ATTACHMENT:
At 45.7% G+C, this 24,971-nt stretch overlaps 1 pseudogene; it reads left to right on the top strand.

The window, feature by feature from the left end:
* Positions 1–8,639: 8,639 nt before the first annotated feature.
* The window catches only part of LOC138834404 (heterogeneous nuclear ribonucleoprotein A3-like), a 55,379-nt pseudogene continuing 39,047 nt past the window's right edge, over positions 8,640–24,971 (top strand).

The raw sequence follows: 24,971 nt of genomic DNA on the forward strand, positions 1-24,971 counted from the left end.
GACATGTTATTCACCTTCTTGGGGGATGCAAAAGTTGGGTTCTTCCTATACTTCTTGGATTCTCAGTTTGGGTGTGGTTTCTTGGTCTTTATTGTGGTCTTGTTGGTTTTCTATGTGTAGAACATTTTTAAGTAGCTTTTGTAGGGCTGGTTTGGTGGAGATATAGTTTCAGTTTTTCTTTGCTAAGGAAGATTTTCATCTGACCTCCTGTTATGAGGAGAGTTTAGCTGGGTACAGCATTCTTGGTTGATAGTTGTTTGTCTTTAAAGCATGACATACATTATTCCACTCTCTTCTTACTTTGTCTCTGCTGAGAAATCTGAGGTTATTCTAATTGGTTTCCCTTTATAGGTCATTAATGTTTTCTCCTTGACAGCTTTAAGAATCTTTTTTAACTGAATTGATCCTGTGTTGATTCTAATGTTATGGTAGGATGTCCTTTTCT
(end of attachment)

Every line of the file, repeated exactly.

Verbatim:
At 45.7% G+C, this 24,971-nt stretch overlaps 1 pseudogene; it reads left to right on the top strand.

The window, feature by feature from the left end:
* Positions 1–8,639: 8,639 nt before the first annotated feature.
* The window catches only part of LOC138834404 (heterogeneous nuclear ribonucleoprotein A3-like), a 55,379-nt pseudogene continuing 39,047 nt past the window's right edge, over positions 8,640–24,971 (top strand).

The raw sequence follows: 24,971 nt of genomic DNA on the forward strand, positions 1-24,971 counted from the left end.
GACATGTTATTCACCTTCTTGGGGGATGCAAAAGTTGGGTTCTTCCTATACTTCTTGGATTCTCAGTTTGGGTGTGGTTTCTTGGTCTTTATTGTGGTCTTGTTGGTTTTCTATGTGTAGAACATTTTTAAGTAGCTTTTGTAGGGCTGGTTTGGTGGAGATATAGTTTCAGTTTTTCTTTGCTAAGGAAGATTTTCATCTGACCTCCTGTTATGAGGAGAGTTTAGCTGGGTACAGCATTCTTGGTTGATAGTTGTTTGTCTTTAAAGCATGACATACATTATTCCACTCTCTTCTTACTTTGTCTCTGCTGAGAAATCTGAGGTTATTCTAATTGGTTTCCCTTTATAGGTCATTAATGTTTTCTCCTTGACAGCTTTAAGAATCTTTTTTAACTGAATTGATCCTGTGTTGATTCTAATGTTATGGTAGGATGTCCTTTTCT